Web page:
Whether you are searching for general information about saunas or are looking to invest in one for your home, the number of benefits may excite you! We purchased a sauna this year (I asked for one for my 40th birthday—see picture below!) and so we did quite a bit of research before making our purchase. Some of our clients have asked me to share what we’ve learned, so here it is…


A History of Heat

Using contained heat as a conduit for healing, relaxation, and detoxification is nothing new. The ancient Romans called the heated bathing facilities where they spent much of their time, Thermae. A Turkish variation of that same concept—where visitors would transition from one hot, dry room to another before eventually relaxing in a cold room—was simply called a Bath House. And of course the Finnish, who are credited with creating what most of us consider a sauna, have been enjoying the activity since 7000 BC! With their long history, I think there is something to be said for the importance of heat!


The Benefits of Saunas

There are myriad benefits to using a sauna that go far beyond relaxing your muscles after a workout or having a “good sweat”, and while these are both advantages to spending time in a sauna, there are many more reasons to do so.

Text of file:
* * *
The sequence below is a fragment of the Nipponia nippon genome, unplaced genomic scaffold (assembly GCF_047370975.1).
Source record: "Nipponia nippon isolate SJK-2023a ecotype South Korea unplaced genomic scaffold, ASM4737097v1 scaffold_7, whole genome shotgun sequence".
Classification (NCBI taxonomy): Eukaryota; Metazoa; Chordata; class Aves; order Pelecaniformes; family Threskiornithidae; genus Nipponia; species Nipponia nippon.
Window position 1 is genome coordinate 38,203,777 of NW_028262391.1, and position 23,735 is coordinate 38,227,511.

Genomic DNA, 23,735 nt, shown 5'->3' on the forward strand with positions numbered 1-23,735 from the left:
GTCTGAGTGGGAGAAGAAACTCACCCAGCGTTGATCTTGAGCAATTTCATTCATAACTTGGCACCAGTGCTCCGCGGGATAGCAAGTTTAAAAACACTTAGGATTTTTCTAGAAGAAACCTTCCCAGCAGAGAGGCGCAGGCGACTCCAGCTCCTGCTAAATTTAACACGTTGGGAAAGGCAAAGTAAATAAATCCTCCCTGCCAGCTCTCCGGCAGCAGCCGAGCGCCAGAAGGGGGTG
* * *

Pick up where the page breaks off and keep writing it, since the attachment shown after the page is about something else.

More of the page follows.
Detoxification. Despite our best efforts, we are likely toting around an unhealthy bounty of toxins in our systems. Whether from the water we drink, the food we eat, or the air we breathe, toxins are incredibly pervasive today and any effort we can make to rid our bodies of them is time and effort well spent. One of the best ways to lighten our toxic load is by sweating them out through our body’s largest organ—our skin. Deep sweating doesn’t happen often enough for many of us (myself included!) but a sauna will help promote such sweating, resulting in a reduction of overall toxins—including heavy metals. 

Let’s talk about sweating for a moment. I have never been a “heavy sweater” and have often noticed that while on the same hike as Roy, exerting the same effort and at the same pace, he would be drenched in sweat while I might have only a small “glisten” around a few places on my body. I have had other clients share the same thing about themselves over the years. Well, when I began using my new sauna it actually took a few weeks for me to even begin to sweat in there! Sweating and eliminating toxins through perspiration is clearly a wise idea and yet it seems to happen more naturally and effortlessly for some people than others.